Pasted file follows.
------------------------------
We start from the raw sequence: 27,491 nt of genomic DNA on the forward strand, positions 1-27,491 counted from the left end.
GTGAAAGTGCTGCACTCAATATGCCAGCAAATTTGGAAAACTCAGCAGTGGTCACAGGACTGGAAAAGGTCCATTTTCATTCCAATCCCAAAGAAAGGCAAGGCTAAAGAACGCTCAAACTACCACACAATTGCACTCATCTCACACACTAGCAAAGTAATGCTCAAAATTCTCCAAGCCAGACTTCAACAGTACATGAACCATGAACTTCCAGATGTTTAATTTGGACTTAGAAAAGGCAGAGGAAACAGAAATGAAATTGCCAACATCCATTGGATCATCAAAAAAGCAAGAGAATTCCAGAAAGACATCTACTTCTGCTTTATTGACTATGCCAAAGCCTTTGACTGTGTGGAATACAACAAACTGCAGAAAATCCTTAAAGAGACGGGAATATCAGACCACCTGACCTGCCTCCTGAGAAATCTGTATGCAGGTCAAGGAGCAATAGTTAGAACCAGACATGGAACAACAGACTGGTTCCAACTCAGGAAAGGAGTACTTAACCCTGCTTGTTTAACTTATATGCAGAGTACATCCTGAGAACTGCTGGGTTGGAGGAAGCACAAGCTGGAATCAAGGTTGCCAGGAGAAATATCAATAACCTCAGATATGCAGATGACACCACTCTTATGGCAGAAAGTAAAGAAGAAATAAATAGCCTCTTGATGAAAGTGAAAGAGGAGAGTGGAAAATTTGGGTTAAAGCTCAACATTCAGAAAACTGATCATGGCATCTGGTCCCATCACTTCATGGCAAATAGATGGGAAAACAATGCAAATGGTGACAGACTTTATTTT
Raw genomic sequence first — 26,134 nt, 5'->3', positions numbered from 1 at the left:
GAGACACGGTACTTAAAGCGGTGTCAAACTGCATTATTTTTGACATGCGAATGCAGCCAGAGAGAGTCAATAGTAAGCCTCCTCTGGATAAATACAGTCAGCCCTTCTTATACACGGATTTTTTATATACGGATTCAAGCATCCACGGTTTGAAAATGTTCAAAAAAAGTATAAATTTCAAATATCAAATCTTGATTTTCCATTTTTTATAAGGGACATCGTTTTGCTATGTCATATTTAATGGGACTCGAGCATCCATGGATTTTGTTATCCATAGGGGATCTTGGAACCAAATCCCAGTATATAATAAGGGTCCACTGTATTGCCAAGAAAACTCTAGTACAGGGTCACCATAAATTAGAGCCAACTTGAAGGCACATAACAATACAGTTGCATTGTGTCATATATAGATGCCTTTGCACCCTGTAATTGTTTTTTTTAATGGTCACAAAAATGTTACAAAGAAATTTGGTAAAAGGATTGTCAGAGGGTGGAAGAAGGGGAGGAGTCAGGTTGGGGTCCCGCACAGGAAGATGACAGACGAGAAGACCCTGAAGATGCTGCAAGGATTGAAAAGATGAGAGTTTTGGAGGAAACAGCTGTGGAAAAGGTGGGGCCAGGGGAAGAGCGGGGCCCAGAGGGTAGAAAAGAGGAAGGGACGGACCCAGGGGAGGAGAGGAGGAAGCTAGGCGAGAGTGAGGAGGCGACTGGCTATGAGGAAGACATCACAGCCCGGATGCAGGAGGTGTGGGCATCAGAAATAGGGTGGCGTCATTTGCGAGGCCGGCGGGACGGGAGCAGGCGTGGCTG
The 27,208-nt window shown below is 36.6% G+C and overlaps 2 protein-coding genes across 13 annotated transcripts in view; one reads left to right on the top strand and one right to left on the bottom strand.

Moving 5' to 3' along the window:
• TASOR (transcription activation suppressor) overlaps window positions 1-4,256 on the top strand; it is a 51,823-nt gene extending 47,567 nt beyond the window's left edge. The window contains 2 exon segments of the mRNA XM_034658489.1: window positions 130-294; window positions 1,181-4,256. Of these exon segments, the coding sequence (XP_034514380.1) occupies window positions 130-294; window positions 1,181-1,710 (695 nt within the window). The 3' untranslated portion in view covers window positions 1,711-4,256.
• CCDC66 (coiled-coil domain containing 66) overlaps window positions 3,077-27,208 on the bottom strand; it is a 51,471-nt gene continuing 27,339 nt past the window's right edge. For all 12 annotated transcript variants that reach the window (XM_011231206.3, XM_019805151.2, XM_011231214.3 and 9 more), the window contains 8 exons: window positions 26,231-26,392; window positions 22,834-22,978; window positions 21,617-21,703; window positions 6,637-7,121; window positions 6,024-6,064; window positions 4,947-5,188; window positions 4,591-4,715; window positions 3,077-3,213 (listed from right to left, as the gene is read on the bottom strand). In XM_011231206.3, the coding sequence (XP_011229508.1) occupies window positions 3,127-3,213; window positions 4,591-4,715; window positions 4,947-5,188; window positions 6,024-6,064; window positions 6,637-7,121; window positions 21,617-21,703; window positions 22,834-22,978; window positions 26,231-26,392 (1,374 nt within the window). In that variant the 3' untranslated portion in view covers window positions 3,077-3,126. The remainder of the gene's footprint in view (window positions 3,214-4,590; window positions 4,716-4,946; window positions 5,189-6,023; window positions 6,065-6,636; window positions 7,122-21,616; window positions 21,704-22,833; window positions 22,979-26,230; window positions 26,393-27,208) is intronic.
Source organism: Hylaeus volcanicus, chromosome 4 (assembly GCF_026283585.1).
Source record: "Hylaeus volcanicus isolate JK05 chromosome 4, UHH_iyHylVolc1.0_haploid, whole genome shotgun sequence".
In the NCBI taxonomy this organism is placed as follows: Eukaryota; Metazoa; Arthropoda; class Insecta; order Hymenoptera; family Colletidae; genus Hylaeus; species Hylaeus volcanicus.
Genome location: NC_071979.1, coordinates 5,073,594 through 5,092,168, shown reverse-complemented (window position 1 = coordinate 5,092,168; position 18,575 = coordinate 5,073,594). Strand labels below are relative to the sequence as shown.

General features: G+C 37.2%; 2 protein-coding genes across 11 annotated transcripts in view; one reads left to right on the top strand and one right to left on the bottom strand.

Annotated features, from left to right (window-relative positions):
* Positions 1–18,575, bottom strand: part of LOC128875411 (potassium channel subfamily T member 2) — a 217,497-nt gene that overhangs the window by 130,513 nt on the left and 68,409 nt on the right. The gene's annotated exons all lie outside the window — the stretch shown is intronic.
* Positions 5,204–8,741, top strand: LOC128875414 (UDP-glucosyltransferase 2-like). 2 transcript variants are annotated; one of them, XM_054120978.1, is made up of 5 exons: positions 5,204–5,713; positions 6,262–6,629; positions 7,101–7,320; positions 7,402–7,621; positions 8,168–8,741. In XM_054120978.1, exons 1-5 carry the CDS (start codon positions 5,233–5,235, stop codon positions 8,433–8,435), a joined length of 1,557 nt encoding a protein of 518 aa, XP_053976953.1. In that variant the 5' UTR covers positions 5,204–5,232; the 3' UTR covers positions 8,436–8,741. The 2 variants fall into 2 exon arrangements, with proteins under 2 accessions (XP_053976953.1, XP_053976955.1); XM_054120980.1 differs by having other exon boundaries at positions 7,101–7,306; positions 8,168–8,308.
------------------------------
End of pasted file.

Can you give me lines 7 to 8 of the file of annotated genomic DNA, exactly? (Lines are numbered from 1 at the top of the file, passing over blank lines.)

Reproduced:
• TASOR (transcription activation suppressor) overlaps window positions 1-4,256 on the top strand; it is a 51,823-nt gene extending 47,567 nt beyond the window's left edge. The window contains 2 exon segments of the mRNA XM_034658489.1: window positions 130-294; window positions 1,181-4,256. Of these exon segments, the coding sequence (XP_034514380.1) occupies window positions 130-294; window positions 1,181-1,710 (695 nt within the window). The 3' untranslated portion in view covers window positions 1,711-4,256.
• CCDC66 (coiled-coil domain containing 66) overlaps window positions 3,077-27,208 on the bottom strand; it is a 51,471-nt gene continuing 27,339 nt past the window's right edge. For all 12 annotated transcript variants that reach the window (XM_011231206.3, XM_019805151.2, XM_011231214.3 and 9 more), the window contains 8 exons: window positions 26,231-26,392; window positions 22,834-22,978; window positions 21,617-21,703; window positions 6,637-7,121; window positions 6,024-6,064; window positions 4,947-5,188; window positions 4,591-4,715; window positions 3,077-3,213 (listed from right to left, as the gene is read on the bottom strand). In XM_011231206.3, the coding sequence (XP_011229508.1) occupies window positions 3,127-3,213; window positions 4,591-4,715; window positions 4,947-5,188; window positions 6,024-6,064; window positions 6,637-7,121; window positions 21,617-21,703; window positions 22,834-22,978; window positions 26,231-26,392 (1,374 nt within the window). In that variant the 3' untranslated portion in view covers window positions 3,077-3,126. The remainder of the gene's footprint in view (window positions 3,214-4,590; window positions 4,716-4,946; window positions 5,189-6,023; window positions 6,065-6,636; window positions 7,122-21,616; window positions 21,704-22,833; window positions 22,979-26,230; window positions 26,393-27,208) is intronic.